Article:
TL;DR: Outbreaks on college campuses are leading to spikes in Pennsylvania college towns, and in New Jersey, infections among teenagers and young adults are on the rise. And in Chester County, a bold new antibody testing program that cost millions ended after just a few weeks.
What you need to know:
🏈 No Eagles fans will be allowed inside Lincoln Financial Field until there is a “significant" drop in Philadelphia’s coronavirus cases, Pennsylvania health officials said.
💉 Anthony Fauci, the nation’s leading infectious disease expert, said many Americans may not get access to a COVID-19 vaccine until the end of 2021.
✈️ International flights from countries hit hard by the pandemic will be allowed to land in Philadelphia next week for the first time since March.
📰 What’s going on in your county? We organized recent coverage of the coronavirus pandemic by local counties mentioned in the stories to make it easier for you to find the info you care about.
Local coronavirus cases
📈The coronavirus has swept across the Philadelphia region and cases continue to mount. The Inquirer and Spotlight PA are compiling geographic data on tests conducted, cases confirmed, and deaths caused by the virus. Track the spread here.
Campus outbreaks are contributing to spikes in college towns like State College, and Pennsylvania Health Secretary Rachel Levine said young people need encouragement, not scoldings, to start taking precautions against the virus. Her statement came after college administrators across the country have admonished students for partying at reopened campuses. Despite hundreds more cases, Penn State officials said they would not cancel in-person classes.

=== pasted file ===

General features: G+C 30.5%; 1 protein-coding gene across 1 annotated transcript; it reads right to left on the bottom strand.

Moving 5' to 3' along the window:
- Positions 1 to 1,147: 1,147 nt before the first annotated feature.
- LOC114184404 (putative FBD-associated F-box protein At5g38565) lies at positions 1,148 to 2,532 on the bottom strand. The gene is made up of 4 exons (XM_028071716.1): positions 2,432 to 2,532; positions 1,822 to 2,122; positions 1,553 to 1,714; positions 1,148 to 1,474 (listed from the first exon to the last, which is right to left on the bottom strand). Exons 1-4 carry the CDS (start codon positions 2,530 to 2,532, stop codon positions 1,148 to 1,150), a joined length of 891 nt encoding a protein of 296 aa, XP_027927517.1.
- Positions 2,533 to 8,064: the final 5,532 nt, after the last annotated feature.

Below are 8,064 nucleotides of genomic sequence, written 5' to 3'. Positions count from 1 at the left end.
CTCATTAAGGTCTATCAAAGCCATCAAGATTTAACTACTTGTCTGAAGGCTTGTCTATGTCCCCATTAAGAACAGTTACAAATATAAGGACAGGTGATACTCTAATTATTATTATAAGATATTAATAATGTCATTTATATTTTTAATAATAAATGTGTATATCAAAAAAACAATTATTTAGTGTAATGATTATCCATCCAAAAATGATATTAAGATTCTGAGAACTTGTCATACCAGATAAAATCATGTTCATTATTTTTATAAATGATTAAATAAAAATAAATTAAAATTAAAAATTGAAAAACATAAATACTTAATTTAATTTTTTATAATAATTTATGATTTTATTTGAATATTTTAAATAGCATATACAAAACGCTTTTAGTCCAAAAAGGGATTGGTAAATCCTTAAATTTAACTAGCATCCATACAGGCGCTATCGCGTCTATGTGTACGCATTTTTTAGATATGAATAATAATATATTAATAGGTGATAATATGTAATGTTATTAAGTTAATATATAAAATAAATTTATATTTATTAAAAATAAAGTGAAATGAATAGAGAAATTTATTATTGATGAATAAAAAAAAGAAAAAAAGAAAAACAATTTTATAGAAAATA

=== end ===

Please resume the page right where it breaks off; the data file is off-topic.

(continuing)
While there have been some cases at elementary, middle, and high schools that have reopened in Pennsylvania, Levine said the most “significant increases” are among college students between the ages of 19 and 24. That holds true in New Jersey as well, where people between 19 and 24 have the state’s highest percent of positive cases.
Chester County planned to test blood from about one million essential workers, in hopes of detecting antibodies and better understanding the coronavirus. But the program ended after a month, after millions were paid to a politically connected biotech firm, and a former county health official now says the tests may have been generating inaccurate results.
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What we’re paying attention to
When COVID-19 hit, the United States was ranked first in its ability to handle the outbreak. Time magazine looked at why those perceived strengths turned out not to matter in the face of the nation’s weaknesses.
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